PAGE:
The case of Palmer teen David Grunwald’s murder has gained national attention. Locally, you’d be hard pressed to find someone who hasn’t heard about it. That’s why a local defense attorney says finding jurors for the trials could prove to be difficult.


While he isn’t directly involved in the case, Rex Butler has been a defense attorney for more than 30 years and knows the concept “innocent until proven guilty” doesn’t exist in the court of public opinion. That includes Grunwald’s case, for which officials have named five suspects, who are all teenagers — 16-year-old Dominic Johnson, 16-year-old Bradley Renfro, 18-year-old Devin Peterson, 19-year-old Austin Barrett and 16-year-old Erick Almandinger.


Peterson is the only suspect not charged with first- and second-degree murder or kidnapping.


“I think what’s most remarkable about the situation is the young age of these individuals and the actions that are alleged to have occurred,” said Butler. “Unfortunately, we’re finding younger and younger people are committing offenses that normally were committed by older, more callous, more hardened individuals.”


A number of Facebook users have commented on the online coverage of the case, like Jessica Lunsford, who wrote, “let’s just take em out back hang em or shoot em solves everybody’s problem.”


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Another comment from Holly Flagor says, “i’ll be on jury duty no problem .hang em’ high.”


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And Melody Bendle writes, “I wish I could serve on this jury if and when it goes to trial piece of craps […] GUILTY,GUILTY,GUILTY,GUILTY,GUILTY.”


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The nature of online conversation surrounding the case seems to confirm Butler’s concern that the jury pool is spoiled.


“If I had to guess, I would say it’s unlikely that you can find an untainted jury panel, you know, [in the Valley] or even in Anchorage,” he said.


Butler said people might lie to get on the jury, so there will likely have to be a change of venue for a fair trial. Kenai or Fairbanks might be options.


“You’ve gotta find a place where people are not affected by the pretrial publicity and hope that they’ll be honest with you,” he said.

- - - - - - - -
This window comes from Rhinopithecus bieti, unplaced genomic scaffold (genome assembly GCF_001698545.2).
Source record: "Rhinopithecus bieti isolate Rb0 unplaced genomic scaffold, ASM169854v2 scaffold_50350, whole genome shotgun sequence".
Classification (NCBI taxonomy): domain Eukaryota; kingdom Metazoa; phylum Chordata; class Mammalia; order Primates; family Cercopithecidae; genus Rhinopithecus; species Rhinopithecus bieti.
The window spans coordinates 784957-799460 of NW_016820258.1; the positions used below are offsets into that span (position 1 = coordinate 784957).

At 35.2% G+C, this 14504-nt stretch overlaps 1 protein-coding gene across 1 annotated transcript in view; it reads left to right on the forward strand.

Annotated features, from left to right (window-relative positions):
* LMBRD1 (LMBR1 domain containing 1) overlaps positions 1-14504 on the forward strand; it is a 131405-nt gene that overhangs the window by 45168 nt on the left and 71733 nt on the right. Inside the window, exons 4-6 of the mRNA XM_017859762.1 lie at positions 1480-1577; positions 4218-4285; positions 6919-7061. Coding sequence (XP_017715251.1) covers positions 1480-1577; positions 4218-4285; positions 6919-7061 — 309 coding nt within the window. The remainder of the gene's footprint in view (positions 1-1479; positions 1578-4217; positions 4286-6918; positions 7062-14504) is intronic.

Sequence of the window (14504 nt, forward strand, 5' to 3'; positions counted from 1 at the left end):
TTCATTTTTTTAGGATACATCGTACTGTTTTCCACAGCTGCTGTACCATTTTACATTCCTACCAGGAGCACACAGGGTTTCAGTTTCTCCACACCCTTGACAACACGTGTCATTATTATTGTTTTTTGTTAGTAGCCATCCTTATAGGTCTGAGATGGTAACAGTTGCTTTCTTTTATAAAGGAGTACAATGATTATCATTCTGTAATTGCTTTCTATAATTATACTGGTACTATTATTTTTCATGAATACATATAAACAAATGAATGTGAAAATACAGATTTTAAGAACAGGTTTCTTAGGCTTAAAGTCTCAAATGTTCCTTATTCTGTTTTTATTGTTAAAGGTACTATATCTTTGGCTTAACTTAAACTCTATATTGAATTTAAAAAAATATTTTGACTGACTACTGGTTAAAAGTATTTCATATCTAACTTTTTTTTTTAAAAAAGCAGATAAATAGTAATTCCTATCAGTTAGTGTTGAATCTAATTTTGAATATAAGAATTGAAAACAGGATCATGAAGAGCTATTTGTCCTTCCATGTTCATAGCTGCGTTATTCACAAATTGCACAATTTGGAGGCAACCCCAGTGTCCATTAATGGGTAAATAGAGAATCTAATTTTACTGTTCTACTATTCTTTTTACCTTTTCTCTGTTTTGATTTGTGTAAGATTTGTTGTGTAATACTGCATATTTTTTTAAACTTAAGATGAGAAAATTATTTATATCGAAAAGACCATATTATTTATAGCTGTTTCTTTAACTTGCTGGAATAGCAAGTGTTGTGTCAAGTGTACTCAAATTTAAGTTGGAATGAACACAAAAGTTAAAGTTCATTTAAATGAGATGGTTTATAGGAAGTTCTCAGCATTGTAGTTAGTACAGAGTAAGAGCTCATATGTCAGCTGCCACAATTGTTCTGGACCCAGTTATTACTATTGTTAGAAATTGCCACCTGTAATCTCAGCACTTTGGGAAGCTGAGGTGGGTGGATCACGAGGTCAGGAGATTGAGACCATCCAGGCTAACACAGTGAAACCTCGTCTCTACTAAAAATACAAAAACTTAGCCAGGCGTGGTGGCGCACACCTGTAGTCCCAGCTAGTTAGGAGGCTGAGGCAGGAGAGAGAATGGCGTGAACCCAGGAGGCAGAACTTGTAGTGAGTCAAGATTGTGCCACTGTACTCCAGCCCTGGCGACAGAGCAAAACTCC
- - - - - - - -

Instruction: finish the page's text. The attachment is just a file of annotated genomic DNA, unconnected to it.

A change of venue is expensive, as witnesses and attorneys on both sides will have to be fed and housed away from home. Butler called it a “budget buster of a case,” and said given the number of defendants, if there are multiple teens on trial at once, it could easily go on for two months.


“There’s no way they’re gonna want to have five separate trials,” he said. “By the time they get to the fifth trial, they’d have to try it on the moon.”


Several Facebook users expressed anger Tuesday that attorneys entered not guilty pleas for all five defendants.


“You’ve got several people charged. Not everybody did the same thing in the case. You don’t have an opportunity yet to look at any evidence. You don’t know who’s the leader, who actually did the dirty deed, you see what I mean?” Butler said. “There’s no way that you can get to that point, in fact it’s illegal to do anything other than enter a not guilty plea until such time as the lawyer is fully abreast of the evidence in the case.”


And to every Alaskan calling for the death penalty in Grunwald’s case, Butler says, “First of all, depending on the age of these individuals, they might not even qualify for the death penalty, number one. Number two, you don’t look at a case like this and say, ‘I’m gonna bring in the death penalty,’ because it’s certainly not going to apply to these individuals because you didn’t have it before the offense was committed, so you can not use it anyway.”


Online court records show all five teens are currently represented by public defenders whose names are not listed.


KTVA 11’s Daniella Rivera can be reached via email or on Facebook and Twitter.